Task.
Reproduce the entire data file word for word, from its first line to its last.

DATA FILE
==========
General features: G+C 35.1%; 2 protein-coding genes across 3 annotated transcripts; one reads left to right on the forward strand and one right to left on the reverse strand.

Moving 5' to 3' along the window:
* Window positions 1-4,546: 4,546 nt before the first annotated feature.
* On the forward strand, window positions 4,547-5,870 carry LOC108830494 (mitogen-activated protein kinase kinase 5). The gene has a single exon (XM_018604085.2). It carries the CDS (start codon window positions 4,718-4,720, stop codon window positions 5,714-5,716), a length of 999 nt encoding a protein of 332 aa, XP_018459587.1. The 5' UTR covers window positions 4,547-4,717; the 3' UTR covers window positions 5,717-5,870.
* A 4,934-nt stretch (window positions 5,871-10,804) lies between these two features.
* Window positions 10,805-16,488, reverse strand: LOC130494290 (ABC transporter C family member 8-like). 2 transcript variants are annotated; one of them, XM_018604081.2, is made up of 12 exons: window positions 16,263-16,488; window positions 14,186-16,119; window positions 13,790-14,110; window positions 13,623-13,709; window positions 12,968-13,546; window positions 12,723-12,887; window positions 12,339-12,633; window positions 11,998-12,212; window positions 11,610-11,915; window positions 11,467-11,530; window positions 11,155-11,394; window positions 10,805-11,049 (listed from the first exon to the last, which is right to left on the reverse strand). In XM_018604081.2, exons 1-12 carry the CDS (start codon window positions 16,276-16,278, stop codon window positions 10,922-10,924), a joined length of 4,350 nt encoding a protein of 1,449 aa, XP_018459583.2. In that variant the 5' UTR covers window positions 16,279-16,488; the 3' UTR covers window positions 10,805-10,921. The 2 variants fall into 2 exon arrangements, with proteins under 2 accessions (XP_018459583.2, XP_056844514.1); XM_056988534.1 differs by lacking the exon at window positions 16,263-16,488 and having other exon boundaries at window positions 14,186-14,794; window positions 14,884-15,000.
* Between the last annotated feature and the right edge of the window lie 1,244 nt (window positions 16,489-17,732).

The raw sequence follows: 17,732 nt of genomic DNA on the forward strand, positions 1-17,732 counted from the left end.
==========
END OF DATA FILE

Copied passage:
General features: G+C 35.1%; 2 protein-coding genes across 3 annotated transcripts; one reads left to right on the forward strand and one right to left on the reverse strand.

Moving 5' to 3' along the window:
* Window positions 1-4,546: 4,546 nt before the first annotated feature.
* On the forward strand, window positions 4,547-5,870 carry LOC108830494 (mitogen-activated protein kinase kinase 5). The gene has a single exon (XM_018604085.2). It carries the CDS (start codon window positions 4,718-4,720, stop codon window positions 5,714-5,716), a length of 999 nt encoding a protein of 332 aa, XP_018459587.1. The 5' UTR covers window positions 4,547-4,717; the 3' UTR covers window positions 5,717-5,870.
* A 4,934-nt stretch (window positions 5,871-10,804) lies between these two features.
* Window positions 10,805-16,488, reverse strand: LOC130494290 (ABC transporter C family member 8-like). 2 transcript variants are annotated; one of them, XM_018604081.2, is made up of 12 exons: window positions 16,263-16,488; window positions 14,186-16,119; window positions 13,790-14,110; window positions 13,623-13,709; window positions 12,968-13,546; window positions 12,723-12,887; window positions 12,339-12,633; window positions 11,998-12,212; window positions 11,610-11,915; window positions 11,467-11,530; window positions 11,155-11,394; window positions 10,805-11,049 (listed from the first exon to the last, which is right to left on the reverse strand). In XM_018604081.2, exons 1-12 carry the CDS (start codon window positions 16,276-16,278, stop codon window positions 10,922-10,924), a joined length of 4,350 nt encoding a protein of 1,449 aa, XP_018459583.2. In that variant the 5' UTR covers window positions 16,279-16,488; the 3' UTR covers window positions 10,805-10,921. The 2 variants fall into 2 exon arrangements, with proteins under 2 accessions (XP_018459583.2, XP_056844514.1); XM_056988534.1 differs by lacking the exon at window positions 16,263-16,488 and having other exon boundaries at window positions 14,186-14,794; window positions 14,884-15,000.
* Between the last annotated feature and the right edge of the window lie 1,244 nt (window positions 16,489-17,732).

The raw sequence follows: 17,732 nt of genomic DNA on the forward strand, positions 1-17,732 counted from the left end.